‘American Idol’ boogies down Broadway

The discomfort zone of Andrew Lloyd Webber's music exposed the oft-covered gulf that has long existed between the performers - those who interpret and those who imitate.

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Related links: The Set List

The discomfort zone of Andrew Lloyd Webber’s music exposed the oft-covered gulf that has long existed between the performers – those who interpret and those who imitate. Lloyd Webber barked the advice of “words, words, words” and he could not have been more simple or direct. Sing a Broadway tune without understanding the character generally generates an overwrought booming performance – hello, “Impossible Dream” – leaving a singer with only one option if they are not playing it straight: Make it a pop tune.

David Cook and David Archuleta took “Phantom of the Opera” tunes and presented them in a way we have not really heard since the early 1970s, the last time pop singers turned to Broadway for material. Cook was restrained and precise; Archuleta swapped gender and worked within an arrangement that was more Babyface than Broadway. The two of them understand interpretation better than the rest.

Syesha opted, sans roller skates, for a “Starlight Express” number – “One Rock and Roll Too Many” – and ostensibly auditioned for the 2009-10 season on the Great White Way. Carly Smithson did a straightforward reading of one of ALW’s few classic rockers, “Jesus Christ Superstar,” and neither impressed nor offended. Not sure how the Christians view “JC Superstar” these days. It was blasphemous to some in the early ’70s, but that probably had more to do with sexuality within the love songs and the great King Herod line daring Jesus to walk across his swimming pool.

Worst of the night, Jason Castro and Brooke White proved themselves straight imitators. Castro apparently could not dig up a Jeff Buckley version of a Lloyd Webber tune and went “Hallelujah” on “Memory” – as bad a song selection as we have seen this year, complicated by a strained and unconvincing performance.

White, who chose to stop and restart, gave a Carly Simon treatment to “Evita’s” “You Must Love Me” that garnered major thumbs down from the three judges. She, too, strained throughout the perf and failed to find the confessional aspect of the tune. (She’s big on that element, usually).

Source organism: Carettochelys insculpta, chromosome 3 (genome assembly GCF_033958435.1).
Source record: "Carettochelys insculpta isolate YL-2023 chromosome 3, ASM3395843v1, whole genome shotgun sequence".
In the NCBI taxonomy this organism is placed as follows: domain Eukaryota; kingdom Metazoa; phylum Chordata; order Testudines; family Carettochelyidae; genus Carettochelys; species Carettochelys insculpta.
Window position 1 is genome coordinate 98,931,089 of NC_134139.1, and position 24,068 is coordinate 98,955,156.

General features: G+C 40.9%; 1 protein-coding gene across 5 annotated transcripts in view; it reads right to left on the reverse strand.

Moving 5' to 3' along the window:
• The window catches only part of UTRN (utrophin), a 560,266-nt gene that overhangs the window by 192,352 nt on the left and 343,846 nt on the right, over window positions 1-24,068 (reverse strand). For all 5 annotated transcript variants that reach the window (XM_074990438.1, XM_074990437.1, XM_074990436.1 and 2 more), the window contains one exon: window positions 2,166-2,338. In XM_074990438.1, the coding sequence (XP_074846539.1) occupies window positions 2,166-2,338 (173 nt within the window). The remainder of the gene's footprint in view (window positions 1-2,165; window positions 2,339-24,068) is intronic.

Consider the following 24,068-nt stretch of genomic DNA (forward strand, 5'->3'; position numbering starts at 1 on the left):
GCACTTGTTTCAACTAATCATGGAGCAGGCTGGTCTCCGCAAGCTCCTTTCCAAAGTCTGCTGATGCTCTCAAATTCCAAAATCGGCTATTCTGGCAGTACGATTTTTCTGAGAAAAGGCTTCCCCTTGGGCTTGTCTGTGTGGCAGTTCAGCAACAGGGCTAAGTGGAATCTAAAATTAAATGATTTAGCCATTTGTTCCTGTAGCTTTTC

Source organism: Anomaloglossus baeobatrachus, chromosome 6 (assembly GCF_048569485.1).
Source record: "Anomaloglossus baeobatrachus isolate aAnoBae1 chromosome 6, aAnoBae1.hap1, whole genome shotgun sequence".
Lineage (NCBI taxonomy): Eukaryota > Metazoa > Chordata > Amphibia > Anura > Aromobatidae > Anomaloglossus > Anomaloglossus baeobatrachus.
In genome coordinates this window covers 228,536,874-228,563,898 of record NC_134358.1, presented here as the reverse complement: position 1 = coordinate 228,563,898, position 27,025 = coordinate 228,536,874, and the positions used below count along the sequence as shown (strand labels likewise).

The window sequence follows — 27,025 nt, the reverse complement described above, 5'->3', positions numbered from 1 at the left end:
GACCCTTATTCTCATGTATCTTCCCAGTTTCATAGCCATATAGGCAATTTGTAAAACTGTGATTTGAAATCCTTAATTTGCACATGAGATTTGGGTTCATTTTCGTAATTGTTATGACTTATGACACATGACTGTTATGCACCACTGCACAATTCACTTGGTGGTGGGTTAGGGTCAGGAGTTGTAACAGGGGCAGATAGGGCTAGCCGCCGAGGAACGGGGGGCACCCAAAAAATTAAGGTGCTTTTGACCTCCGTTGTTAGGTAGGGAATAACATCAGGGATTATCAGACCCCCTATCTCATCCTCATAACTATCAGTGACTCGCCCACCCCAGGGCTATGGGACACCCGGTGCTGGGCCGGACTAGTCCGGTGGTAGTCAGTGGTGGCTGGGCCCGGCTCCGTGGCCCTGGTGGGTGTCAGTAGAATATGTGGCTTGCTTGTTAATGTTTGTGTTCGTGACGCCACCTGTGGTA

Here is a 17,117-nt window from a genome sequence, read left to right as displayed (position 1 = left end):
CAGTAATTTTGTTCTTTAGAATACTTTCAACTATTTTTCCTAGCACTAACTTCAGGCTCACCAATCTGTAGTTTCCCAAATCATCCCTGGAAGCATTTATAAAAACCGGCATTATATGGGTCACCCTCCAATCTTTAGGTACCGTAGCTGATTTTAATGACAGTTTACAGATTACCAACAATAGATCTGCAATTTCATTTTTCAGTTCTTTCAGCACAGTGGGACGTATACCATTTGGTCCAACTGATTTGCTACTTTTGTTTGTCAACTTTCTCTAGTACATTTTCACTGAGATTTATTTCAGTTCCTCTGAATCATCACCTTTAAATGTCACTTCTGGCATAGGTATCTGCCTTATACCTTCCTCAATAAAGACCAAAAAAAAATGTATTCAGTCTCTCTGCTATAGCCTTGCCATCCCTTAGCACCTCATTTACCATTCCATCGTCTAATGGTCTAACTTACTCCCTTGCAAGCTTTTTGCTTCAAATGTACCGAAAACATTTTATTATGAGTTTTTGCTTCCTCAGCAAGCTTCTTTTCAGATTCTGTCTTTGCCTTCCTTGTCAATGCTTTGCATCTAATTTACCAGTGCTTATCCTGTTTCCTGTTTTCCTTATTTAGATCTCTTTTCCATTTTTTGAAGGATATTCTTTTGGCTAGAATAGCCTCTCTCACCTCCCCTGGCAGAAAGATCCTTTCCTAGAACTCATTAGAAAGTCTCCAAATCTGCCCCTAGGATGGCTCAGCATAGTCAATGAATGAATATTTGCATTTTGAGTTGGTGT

Intriguingly, though, whereas Castro was sent packing after getting his verbal lashings, White was brought back from the ledge she must have climbed on to hear some encouraging words. She seems mighty fragile and the producers’ behavior may be giving her some sympathy votes.

Bottom three prediction: Jason, Brooke and Carly; Jason goes home.

And for the record: The musical theater is a training ground that Karaoke does not provide. It teaches a singer how to look inside a song, how to use dynamics and convey a story or emotion. The theatricality differs between the concert stage and theater stage, but it’s a key element in both. The Beatles did showtunes, the Jackson 5 did showtunes, many enduring country stars did musical theater as youths and the lack of interpretations of modern Broadway tunes on the pop charts is society’s loss. Were the judges from another era, their bias against music from the stage would be far less and sadly, not once on did the judges note any elements of sophistication or elegance that is so missing from modern pop music. And I’m not even a fan of Andrew Lloyd Webber and his overblown productions. If they really wanted to separate the best and the brightest, they would bring out Stephen Sondheim and make the kids sing brilliant, timeless music. But they probably have never heard “Send in the Clowns,” either.

'American Idol' boogies down Broadway

Production: Taped in Los Angeles by 19 Prods. Executive producers, Nigel Lythgoe, Ken Warwick, Cecile Frot-Coutaz, Simon Fuller; director, Bruce Gowers.

Crew: RUNNING TIME: 1 HOUR

Cast: Related links: The Set List

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